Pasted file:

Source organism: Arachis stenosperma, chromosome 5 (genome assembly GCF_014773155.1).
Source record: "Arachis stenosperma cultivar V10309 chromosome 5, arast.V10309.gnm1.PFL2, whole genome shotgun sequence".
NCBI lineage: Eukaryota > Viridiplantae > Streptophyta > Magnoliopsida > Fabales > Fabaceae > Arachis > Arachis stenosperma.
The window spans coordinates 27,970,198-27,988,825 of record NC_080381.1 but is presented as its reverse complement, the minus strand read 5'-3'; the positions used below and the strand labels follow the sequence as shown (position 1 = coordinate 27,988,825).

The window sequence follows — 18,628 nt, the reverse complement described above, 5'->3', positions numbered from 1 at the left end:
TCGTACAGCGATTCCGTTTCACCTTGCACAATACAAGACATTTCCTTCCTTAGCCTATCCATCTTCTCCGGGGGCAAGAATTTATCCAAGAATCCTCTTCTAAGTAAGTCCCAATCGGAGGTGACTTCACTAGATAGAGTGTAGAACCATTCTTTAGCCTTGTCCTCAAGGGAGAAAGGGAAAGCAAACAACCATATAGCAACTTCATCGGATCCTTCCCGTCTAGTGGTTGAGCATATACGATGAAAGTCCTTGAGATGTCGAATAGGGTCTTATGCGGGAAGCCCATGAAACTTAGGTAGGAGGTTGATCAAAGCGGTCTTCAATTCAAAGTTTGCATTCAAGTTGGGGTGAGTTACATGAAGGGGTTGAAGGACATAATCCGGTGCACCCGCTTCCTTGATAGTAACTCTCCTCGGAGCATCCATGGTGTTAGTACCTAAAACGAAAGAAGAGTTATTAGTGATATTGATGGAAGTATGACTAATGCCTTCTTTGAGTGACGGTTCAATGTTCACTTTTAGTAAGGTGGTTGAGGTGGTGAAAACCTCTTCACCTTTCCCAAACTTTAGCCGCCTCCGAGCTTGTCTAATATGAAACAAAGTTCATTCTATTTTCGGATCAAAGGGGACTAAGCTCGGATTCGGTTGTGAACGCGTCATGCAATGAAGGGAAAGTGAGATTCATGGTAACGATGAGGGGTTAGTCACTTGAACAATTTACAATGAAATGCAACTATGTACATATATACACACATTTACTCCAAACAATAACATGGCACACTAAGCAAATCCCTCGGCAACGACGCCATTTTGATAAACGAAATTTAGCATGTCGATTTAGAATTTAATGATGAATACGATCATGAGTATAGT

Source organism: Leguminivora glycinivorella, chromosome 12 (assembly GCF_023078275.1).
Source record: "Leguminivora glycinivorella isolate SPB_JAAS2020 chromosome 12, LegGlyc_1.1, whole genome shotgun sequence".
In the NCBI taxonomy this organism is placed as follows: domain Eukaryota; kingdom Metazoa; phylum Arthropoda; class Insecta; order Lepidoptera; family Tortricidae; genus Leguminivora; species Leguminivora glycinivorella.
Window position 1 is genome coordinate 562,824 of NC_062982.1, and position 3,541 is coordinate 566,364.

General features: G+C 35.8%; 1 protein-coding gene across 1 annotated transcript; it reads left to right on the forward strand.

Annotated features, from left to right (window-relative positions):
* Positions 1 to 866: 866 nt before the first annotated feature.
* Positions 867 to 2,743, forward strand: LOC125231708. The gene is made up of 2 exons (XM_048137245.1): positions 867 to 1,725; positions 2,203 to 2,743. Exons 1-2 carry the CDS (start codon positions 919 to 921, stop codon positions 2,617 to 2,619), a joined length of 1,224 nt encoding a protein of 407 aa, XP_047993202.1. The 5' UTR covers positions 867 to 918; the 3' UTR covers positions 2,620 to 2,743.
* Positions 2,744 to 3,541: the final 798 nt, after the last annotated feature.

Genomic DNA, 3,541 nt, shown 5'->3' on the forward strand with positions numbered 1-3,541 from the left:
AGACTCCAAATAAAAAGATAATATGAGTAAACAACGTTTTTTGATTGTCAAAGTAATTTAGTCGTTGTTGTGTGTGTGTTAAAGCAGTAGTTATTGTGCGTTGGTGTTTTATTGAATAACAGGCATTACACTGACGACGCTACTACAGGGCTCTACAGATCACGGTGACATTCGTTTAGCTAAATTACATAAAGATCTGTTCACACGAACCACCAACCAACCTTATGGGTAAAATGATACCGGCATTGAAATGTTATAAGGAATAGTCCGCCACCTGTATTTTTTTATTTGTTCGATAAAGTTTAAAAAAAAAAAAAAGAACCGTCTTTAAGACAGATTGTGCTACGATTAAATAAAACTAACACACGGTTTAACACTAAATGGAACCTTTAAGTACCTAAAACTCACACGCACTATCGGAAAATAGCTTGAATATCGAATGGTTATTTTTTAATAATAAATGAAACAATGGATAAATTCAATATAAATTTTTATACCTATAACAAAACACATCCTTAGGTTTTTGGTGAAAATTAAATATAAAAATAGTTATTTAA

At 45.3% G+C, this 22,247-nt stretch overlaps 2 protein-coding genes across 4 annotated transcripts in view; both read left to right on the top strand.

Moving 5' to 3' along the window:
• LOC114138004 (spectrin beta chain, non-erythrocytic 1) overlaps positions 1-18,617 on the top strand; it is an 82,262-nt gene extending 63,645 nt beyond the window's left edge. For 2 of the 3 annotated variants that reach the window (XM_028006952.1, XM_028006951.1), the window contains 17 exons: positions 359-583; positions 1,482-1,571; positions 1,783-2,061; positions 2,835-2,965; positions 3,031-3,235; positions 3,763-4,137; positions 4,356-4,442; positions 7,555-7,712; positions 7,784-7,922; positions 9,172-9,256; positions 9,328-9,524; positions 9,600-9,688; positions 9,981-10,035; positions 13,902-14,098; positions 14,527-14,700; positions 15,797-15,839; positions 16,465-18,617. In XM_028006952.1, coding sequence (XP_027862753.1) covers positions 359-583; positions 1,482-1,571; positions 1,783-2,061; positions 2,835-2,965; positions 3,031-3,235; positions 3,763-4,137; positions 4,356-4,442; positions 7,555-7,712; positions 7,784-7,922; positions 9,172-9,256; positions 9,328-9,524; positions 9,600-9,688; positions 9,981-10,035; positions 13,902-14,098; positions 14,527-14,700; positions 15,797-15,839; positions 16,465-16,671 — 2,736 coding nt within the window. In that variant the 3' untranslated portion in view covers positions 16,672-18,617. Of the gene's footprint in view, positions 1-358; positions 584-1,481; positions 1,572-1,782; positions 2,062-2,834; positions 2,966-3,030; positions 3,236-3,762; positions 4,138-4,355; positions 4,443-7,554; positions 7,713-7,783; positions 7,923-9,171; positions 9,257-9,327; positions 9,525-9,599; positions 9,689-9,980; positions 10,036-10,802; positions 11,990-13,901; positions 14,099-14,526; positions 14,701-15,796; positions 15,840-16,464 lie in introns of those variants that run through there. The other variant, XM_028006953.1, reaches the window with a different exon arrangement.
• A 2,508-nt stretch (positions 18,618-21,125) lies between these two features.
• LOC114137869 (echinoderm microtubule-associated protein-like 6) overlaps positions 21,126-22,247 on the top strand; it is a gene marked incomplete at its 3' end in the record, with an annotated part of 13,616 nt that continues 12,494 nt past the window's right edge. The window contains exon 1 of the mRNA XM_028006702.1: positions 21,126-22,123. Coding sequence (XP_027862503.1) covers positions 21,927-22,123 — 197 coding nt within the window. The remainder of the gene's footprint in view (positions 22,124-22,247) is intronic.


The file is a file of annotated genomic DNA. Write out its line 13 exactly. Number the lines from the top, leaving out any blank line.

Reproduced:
* Positions 1 to 866: 866 nt before the first annotated feature.